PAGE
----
December 17, 2019

An important part of selling underwriting is uncovering as much relevant information about your prospects and clients as possible. A customer needs analysis (CNA) can reveal what you need to know to be able to help your prospect or client reach their marketing goals.

The following questions should be part of your CNA, and, though they are basic, they’re important. Even if you have the answer to some of the questions (taken from the prospect’s website or other sources), ask them anyway. You’ll want to hear the answers directly from the prospect or client to confirm, correct, or update what you may have found elsewhere.

Some clients know very little about marketing, promoting and advertising their own business. Anecdotally, I’ve found that educated businesspeople buy more underwriting than uneducated business people. When I understand exactly what they don’t know, I can work on specific ways to educate them about public media underwriting and get them on board as an underwriter.

Once you have your prospect’s answers, it should be all the information you need to put together a campaign and a realistic budget. Here are the questions to include in the course of a normal conversation with your prospect.

Question 1: What type of marketing and advertising are you doing or have you done in the past?

It could be that your prospect still uses the newspaper, direct mail or other media. It’ll help you to know precisely how and where the prospect is spending – or not spending – on advertising, promotion and marketing.

Question 2: Why are you doing that kind of advertising or marketing?

Your prospect might say that her family has always used the newspaper; they’re familiar with it, and they create their own ads. Unless your prospect has a substantial advertising budget, they likely are not getting the frequency of their message compared to having an on-air campaign.

Question 3: Do you have a specific target demographic? Who are you trying to reach?

It’s not unusual to hear your prospect say, “We’re trying to reach everybody.” As media sellers know, there’s no advertising campaign that can reach everybody. Have them give you a profile of their current customers and another one for the type of people they want to reach. You may have to be a bit persistent to get that information but it’s all for the benefit of your underwriting prospect.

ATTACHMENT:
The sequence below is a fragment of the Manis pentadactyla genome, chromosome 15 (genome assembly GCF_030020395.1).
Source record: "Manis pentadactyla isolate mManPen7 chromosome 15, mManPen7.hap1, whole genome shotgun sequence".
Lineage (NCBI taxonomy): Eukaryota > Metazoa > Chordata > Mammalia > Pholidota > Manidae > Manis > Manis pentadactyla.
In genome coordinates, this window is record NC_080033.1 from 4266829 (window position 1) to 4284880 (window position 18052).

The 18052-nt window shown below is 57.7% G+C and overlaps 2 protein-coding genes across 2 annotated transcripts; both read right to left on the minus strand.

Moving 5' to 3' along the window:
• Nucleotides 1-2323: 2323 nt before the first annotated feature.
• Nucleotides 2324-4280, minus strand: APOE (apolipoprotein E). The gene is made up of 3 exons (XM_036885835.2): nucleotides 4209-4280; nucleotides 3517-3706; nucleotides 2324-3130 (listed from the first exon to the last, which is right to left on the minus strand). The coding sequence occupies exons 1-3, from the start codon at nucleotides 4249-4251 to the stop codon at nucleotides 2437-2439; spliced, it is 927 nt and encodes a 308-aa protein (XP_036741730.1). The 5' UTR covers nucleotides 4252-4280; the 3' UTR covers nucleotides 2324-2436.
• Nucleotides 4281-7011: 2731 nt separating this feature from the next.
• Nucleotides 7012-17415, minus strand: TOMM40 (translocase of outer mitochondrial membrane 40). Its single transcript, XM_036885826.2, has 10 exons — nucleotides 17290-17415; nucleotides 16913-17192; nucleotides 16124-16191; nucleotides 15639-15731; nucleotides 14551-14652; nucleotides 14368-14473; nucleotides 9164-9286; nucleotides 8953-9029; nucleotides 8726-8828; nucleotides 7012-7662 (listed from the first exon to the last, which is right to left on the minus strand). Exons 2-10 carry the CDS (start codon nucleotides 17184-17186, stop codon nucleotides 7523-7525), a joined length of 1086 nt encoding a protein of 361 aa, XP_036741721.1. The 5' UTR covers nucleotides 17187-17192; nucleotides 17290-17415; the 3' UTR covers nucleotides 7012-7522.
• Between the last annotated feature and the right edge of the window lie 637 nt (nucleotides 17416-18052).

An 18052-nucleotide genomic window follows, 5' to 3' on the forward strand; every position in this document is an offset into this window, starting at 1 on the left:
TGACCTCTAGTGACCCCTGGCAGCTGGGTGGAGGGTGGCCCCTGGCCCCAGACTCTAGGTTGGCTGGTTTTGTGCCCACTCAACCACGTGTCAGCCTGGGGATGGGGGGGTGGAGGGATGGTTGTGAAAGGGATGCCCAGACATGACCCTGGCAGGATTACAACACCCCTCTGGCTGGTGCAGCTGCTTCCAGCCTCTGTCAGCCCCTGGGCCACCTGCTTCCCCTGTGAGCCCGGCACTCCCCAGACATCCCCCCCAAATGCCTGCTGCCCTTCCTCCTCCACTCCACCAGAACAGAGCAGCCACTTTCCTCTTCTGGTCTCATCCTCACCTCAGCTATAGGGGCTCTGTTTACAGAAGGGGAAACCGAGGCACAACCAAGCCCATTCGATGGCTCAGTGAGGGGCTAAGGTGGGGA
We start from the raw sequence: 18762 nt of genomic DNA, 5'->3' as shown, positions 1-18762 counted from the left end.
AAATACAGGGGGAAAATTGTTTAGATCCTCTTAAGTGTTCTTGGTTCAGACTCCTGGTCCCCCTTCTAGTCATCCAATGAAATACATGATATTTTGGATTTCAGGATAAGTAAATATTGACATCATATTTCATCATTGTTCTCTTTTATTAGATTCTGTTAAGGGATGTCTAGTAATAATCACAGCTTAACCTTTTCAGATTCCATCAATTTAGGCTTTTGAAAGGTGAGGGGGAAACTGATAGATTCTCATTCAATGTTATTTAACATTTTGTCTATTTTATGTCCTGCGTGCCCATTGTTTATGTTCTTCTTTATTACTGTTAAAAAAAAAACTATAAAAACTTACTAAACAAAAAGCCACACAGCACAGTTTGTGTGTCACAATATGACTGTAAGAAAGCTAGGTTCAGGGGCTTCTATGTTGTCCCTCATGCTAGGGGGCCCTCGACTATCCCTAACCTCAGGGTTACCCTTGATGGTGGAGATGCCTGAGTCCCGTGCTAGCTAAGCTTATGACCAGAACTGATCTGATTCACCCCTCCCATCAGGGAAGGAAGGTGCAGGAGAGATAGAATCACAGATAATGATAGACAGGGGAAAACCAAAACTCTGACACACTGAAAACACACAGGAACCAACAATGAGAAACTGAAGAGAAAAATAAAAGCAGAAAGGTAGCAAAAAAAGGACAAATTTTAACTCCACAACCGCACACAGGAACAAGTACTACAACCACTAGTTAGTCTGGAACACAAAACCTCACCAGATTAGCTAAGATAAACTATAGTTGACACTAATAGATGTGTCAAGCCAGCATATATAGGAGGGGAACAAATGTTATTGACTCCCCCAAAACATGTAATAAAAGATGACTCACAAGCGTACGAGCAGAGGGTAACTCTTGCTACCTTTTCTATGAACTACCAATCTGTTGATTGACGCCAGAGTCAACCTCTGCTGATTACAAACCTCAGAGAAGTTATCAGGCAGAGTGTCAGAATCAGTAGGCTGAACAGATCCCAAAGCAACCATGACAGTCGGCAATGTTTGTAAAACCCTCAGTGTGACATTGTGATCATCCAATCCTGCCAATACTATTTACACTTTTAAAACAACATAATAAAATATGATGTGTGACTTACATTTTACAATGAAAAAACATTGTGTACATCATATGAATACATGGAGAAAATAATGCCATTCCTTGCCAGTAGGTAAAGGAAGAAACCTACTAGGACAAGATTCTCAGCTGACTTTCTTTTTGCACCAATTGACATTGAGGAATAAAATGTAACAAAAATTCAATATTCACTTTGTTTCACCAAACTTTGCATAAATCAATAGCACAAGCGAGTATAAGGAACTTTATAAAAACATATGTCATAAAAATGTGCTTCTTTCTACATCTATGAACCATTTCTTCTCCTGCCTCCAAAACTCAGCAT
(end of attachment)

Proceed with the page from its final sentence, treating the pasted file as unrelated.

Question 4: What can you tell me about what people know about your business?

Ask this question and it’ll give your prospect the opportunity to talk about what they believe their customers perceive about them. It also gives them the opportunity to talk about their challenges, such as how a new competitor might be affecting their business.

Question 5: What do you want people to know about your business?

This is your prospect’s “wish list” question, and you can get a lot of information from it. Your prospect might say something like, “We’ve been here for four generations. We know the kitchen remodeling business. Our employees are knowledgeable and can match up the type of kitchen designs and products that best suit our customers’ needs. The people who work at the big-box store don’t understand what they’re selling.” Questions 4 and 5 can provide you with a lot of ideas for their underwriting copy and long-term campaigns.

Question 6: How do people know where to find you online?

This is a question you should definitely be asking. Remind prospects that a lot of people visit your station’s website. In fact, you may have significantly more website visitors than your prospect’s site does. Well-placed ads on your site can generate meaningful traffic for your prospect. When you have a good understanding of your website’s analytics, you can position yourself as an expert to your prospect, showing her how she might substantially increase the number of people visiting her site leading to increased business. Selling a prospect on website results can be a way to selling more on-air underwriting.

Question 7: What is your average dollar sale?

Total all of your prospect’s sales from an average day and divide by the number of paying customers. So, if the prospect sells an average of $10,000 per day, and has an average of 100 customers a day, his average sale is $100 per customer. This, along with the prospect’s current spending on advertising, can be helpful points of reference as you’re establishing an underwriting budget and setting expectations about the results of the underwriting campaign.

Question 8: What is your gross margin of profit, and how do you compare to your competitors?

The gross profit is what’s left after the cost of the prospect’s products. It’s usually the amount available to reinvest back into the business. If the prospect has a 50% gross margin of profit, then his $10,000 in sales nets him $5,000 gross profit.

If you know the percentage of sales that the prospect uses for advertising in other media (as an example we’ll use 10%), then you can recommend that he allocate $500 ($5,000 gross / 10%) per day in your underwriting campaign.

If the prospect has a lower margin compared with competitors, use this as a point of information and discussion with your prospect.

Question 9: What other revenue streams do you have?

This question might help you discover other budget sources from the same prospect. For example, a golf course might want to advertise for new members. By asking, “How else do you make money?” you might also find that they do weddings in their banquet facilities.

Try these questions the next time you meet with a local prospect, or pick and choose questions from this list to add to your current CNA. The more you know about your prospects and clients the better you can make recommendations to help them reach their goals.